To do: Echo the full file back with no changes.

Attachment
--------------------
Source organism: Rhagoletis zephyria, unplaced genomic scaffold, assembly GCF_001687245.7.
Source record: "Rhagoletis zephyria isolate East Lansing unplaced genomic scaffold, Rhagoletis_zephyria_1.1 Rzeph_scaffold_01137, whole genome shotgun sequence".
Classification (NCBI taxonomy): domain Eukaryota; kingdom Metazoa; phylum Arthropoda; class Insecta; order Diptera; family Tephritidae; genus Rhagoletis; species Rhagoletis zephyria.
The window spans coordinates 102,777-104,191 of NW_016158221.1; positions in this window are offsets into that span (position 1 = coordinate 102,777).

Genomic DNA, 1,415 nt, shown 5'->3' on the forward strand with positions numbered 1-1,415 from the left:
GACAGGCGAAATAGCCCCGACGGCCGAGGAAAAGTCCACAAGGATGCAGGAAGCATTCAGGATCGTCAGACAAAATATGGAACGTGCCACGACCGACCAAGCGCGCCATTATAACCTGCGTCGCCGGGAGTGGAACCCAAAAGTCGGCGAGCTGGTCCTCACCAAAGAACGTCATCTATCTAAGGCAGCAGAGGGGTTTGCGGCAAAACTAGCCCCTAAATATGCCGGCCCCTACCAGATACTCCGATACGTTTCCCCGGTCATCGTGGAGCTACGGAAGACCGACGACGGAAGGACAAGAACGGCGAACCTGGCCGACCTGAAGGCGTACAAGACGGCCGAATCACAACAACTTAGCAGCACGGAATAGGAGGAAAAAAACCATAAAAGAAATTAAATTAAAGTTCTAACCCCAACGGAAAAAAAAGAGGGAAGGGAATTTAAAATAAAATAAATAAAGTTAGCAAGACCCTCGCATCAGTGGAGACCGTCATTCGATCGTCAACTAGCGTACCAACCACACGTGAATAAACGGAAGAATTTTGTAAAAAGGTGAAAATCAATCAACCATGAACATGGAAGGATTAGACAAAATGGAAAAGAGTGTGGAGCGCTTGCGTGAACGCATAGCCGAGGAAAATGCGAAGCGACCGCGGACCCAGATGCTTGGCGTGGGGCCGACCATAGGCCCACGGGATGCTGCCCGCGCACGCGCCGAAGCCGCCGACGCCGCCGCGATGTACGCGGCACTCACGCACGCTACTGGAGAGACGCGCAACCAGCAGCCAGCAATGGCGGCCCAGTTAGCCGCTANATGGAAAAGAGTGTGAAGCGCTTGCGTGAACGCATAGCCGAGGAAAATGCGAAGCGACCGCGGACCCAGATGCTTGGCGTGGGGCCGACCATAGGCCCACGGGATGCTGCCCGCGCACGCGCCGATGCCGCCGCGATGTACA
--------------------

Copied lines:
Source organism: Rhagoletis zephyria, unplaced genomic scaffold, assembly GCF_001687245.7.
Source record: "Rhagoletis zephyria isolate East Lansing unplaced genomic scaffold, Rhagoletis_zephyria_1.1 Rzeph_scaffold_01137, whole genome shotgun sequence".
Classification (NCBI taxonomy): domain Eukaryota; kingdom Metazoa; phylum Arthropoda; class Insecta; order Diptera; family Tephritidae; genus Rhagoletis; species Rhagoletis zephyria.
The window spans coordinates 102,777-104,191 of NW_016158221.1; positions in this window are offsets into that span (position 1 = coordinate 102,777).

Genomic DNA, 1,415 nt, shown 5'->3' on the forward strand with positions numbered 1-1,415 from the left:
GACAGGCGAAATAGCCCCGACGGCCGAGGAAAAGTCCACAAGGATGCAGGAAGCATTCAGGATCGTCAGACAAAATATGGAACGTGCCACGACCGACCAAGCGCGCCATTATAACCTGCGTCGCCGGGAGTGGAACCCAAAAGTCGGCGAGCTGGTCCTCACCAAAGAACGTCATCTATCTAAGGCAGCAGAGGGGTTTGCGGCAAAACTAGCCCCTAAATATGCCGGCCCCTACCAGATACTCCGATACGTTTCCCCGGTCATCGTGGAGCTACGGAAGACCGACGACGGAAGGACAAGAACGGCGAACCTGGCCGACCTGAAGGCGTACAAGACGGCCGAATCACAACAACTTAGCAGCACGGAATAGGAGGAAAAAAACCATAAAAGAAATTAAATTAAAGTTCTAACCCCAACGGAAAAAAAAGAGGGAAGGGAATTTAAAATAAAATAAATAAAGTTAGCAAGACCCTCGCATCAGTGGAGACCGTCATTCGATCGTCAACTAGCGTACCAACCACACGTGAATAAACGGAAGAATTTTGTAAAAAGGTGAAAATCAATCAACCATGAACATGGAAGGATTAGACAAAATGGAAAAGAGTGTGGAGCGCTTGCGTGAACGCATAGCCGAGGAAAATGCGAAGCGACCGCGGACCCAGATGCTTGGCGTGGGGCCGACCATAGGCCCACGGGATGCTGCCCGCGCACGCGCCGAAGCCGCCGACGCCGCCGCGATGTACGCGGCACTCACGCACGCTACTGGAGAGACGCGCAACCAGCAGCCAGCAATGGCGGCCCAGTTAGCCGCTANATGGAAAAGAGTGTGAAGCGCTTGCGTGAACGCATAGCCGAGGAAAATGCGAAGCGACCGCGGACCCAGATGCTTGGCGTGGGGCCGACCATAGGCCCACGGGATGCTGCCCGCGCACGCGCCGATGCCGCCGCGATGTACA